The Effect of Prison Population Size on Crime Rates: Evidence From Prison Overcrowding Litigation
Previous studies of the impact of changes in prisoner populations on crime rates have failed to adequately control for the simultaneity between those two variables. While increases in the number of prisoners are likely to reduce crime, rising crime rates also translate into larger prison populations. To break that simultaneity, this paper uses the status of prison overcrowding litigation in a state as an instrument for changes in the prison population. Overcrowding litigation is demonstrated to have a negative impact on prison populations, but is unlikely to be related to fluctuations in the crime rate, except through its effect on prison populations. Instrumenting results in estimates of the elasticity of crime with respect to the number of prisoners that are two to three times greater than previous studies. The results are robust across all of the crime categories examined. For each one-prisoner reduction induced by prison overcrowding litigation, the total number of crimes committed increases by approximately 15 per year. The social benefit from eliminating those 15 crimes is approximately $45,000; the annual per prisoner costs of incarceration are roughly $30,000.
|Date of creation:||May 1995|
|Date of revision:|
|Publication status:||published as Quarterly Journal of Economics, May 1996, vol.111, pp.319-352.|
|Contact details of provider:|| Postal: |
Web page: http://www.nber.org
More information through EDIRC
Please report citation or reference errors to , or , if you are the registered author of the cited work, log in to your RePEc Author Service profile, click on "citations" and make appropriate adjustments.:
- Levitt, Steven D, 1997.
"Using Electoral Cycles in Police Hiring to Estimate the Effect of Police on Crime,"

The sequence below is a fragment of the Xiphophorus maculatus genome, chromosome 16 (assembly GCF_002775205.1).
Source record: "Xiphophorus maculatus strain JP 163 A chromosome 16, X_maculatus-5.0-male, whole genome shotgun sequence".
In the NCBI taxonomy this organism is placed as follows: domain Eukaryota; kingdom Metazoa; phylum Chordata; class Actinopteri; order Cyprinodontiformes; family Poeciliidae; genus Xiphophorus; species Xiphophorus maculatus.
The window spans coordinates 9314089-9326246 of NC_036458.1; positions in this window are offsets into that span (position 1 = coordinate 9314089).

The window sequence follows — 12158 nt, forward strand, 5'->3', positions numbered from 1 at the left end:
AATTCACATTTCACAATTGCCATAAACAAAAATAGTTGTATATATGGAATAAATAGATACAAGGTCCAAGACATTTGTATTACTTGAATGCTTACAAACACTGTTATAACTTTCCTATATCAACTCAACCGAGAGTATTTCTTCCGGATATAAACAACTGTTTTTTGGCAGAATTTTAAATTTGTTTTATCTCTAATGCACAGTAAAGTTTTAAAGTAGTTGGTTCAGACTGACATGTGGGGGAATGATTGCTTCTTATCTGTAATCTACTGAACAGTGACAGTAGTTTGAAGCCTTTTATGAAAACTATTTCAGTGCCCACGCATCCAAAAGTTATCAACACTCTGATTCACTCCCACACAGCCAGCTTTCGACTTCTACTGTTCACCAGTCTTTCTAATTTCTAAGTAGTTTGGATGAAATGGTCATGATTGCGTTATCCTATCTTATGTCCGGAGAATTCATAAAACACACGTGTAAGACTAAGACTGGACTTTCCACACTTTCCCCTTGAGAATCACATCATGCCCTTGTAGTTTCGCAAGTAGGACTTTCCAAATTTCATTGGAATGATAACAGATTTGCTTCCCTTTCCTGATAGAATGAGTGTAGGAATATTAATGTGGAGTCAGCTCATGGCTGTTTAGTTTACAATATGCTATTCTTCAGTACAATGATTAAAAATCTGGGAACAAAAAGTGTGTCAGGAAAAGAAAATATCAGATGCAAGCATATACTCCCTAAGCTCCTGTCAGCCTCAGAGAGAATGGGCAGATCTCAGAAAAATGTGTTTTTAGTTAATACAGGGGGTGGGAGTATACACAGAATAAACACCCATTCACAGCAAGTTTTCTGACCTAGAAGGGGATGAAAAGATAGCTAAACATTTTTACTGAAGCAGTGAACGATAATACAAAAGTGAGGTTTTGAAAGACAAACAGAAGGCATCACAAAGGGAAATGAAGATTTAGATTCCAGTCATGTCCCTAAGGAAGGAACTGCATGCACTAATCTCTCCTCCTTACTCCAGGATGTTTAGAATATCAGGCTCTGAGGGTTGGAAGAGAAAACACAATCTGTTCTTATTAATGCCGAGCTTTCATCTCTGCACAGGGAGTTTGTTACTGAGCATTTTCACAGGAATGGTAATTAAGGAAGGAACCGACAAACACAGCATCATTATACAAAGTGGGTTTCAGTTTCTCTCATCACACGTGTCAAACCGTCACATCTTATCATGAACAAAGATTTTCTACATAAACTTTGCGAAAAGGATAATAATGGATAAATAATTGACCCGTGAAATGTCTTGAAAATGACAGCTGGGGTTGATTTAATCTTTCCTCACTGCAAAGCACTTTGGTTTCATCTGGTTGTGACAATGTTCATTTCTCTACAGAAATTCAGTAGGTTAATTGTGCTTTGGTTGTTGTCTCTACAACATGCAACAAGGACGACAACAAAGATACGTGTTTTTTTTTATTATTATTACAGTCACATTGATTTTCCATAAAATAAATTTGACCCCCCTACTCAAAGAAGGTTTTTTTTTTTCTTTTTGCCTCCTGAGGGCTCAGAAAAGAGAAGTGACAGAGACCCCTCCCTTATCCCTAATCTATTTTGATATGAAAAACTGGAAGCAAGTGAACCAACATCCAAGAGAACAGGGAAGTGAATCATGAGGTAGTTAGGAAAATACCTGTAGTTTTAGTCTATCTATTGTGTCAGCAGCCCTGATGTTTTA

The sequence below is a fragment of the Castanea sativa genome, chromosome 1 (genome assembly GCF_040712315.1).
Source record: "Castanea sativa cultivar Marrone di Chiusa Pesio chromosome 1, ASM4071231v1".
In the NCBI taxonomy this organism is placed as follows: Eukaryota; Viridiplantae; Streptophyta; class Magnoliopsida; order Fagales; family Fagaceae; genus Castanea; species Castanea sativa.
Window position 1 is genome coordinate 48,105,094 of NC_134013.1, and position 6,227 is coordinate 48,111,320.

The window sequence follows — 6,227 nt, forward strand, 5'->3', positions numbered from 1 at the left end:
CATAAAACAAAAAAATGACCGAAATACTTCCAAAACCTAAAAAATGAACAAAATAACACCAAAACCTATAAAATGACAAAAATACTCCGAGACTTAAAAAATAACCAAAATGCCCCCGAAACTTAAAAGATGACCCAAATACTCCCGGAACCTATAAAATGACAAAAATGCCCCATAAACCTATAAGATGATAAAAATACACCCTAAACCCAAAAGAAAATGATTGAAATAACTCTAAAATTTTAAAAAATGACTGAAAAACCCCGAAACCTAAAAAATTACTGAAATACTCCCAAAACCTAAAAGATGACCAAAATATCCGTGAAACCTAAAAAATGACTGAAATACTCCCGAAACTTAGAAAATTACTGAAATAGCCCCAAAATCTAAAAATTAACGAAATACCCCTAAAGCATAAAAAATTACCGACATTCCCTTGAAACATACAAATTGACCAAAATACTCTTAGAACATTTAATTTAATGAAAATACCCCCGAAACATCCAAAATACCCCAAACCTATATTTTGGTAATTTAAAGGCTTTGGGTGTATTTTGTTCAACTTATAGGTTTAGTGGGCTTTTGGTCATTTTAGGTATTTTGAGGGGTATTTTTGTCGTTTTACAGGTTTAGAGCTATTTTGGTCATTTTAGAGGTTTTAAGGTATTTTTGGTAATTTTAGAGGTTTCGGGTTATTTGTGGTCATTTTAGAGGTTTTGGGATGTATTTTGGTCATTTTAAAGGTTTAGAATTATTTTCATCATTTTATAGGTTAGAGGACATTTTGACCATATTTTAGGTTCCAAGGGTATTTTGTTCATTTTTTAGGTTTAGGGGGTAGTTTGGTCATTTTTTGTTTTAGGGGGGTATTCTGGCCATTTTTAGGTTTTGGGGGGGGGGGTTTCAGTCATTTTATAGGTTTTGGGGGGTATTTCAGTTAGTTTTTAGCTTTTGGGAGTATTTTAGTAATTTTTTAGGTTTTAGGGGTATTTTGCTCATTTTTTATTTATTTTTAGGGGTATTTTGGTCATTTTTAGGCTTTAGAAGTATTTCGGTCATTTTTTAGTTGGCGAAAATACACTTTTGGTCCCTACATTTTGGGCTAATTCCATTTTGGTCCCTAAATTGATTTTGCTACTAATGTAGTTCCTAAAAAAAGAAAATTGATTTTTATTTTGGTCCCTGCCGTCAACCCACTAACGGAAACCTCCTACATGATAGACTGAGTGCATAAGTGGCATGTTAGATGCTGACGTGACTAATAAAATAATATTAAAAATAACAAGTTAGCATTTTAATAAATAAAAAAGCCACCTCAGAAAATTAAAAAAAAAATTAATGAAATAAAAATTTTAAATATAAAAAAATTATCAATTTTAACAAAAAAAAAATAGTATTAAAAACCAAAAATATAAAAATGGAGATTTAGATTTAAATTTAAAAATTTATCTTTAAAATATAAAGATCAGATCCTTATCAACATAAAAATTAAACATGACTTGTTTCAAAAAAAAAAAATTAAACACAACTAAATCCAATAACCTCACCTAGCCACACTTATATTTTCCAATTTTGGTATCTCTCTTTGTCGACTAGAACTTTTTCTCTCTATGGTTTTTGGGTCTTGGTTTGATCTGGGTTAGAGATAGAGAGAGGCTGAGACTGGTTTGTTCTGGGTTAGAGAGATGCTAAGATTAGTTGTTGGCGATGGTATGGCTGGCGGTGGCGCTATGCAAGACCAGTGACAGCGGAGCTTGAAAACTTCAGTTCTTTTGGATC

American Economic Review,
American Economic Association, vol. 87(3), pages 270-90, June.
- Steven D. Levitt, 1995. "Using Electoral Cycles in Police Hiring to Estimate the Effect of Policeon Crime," NBER Working Papers 4991, National Bureau of Economic Research, Inc.
- Waldfogel, Joel, 1994. "Does conviction have a persistent effect on income and employment?," International Review of Law and Economics, Elsevier, vol. 14(1), pages 103-119, March.
- Martin Feldstein, 1999.
"Tax Avoidance And The Deadweight Loss Of The Income Tax,"
The Review of Economics and Statistics,
MIT Press, vol. 81(4), pages 674-680, November.
- Martin Feldstein, 1995. "Tax Avoidance and the Deadweight Loss of the Income Tax," NBER Working Papers 5055, National Bureau of Economic Research, Inc.
- Schmidt, Peter & Witte, Ann Dryden, 1989.
"Predicting criminal recidivism using 'split population' survival time models,"
Journal of Econometrics,
Elsevier, vol. 40(1), pages 141-159, January.
- Peter Schmidt & Ann Dryden Witte, 1987. "Predicting Criminal Recidivism Using "Split Population" Survival Time Models," NBER Working Papers 2445, National Bureau of Economic Research, Inc.
- Waldfogel, Joel, 1993. "Criminal Sentences as Endogenous Taxes: Are They "Just" or "Efficient"?," Journal of Law and Economics, University of Chicago Press, vol. 36(1), pages 139-51, April.
- Ehrlich, Isaac, 1981. "On the Usefulness of Controlling Individuals: An Economic Analysis of Rehabilitation, Incapacitation, and Deterrence," American Economic Review, American Economic Association, vol. 71(3), pages 307-22, June.
When requesting a correction, please mention this item's handle: RePEc:nbr:nberwo:5119. See general information about how to correct material in RePEc.
For technical questions regarding this item, or to correct its authors, title, abstract, bibliographic or download information, contact: ()
If references are entirely missing, you can add them using this form.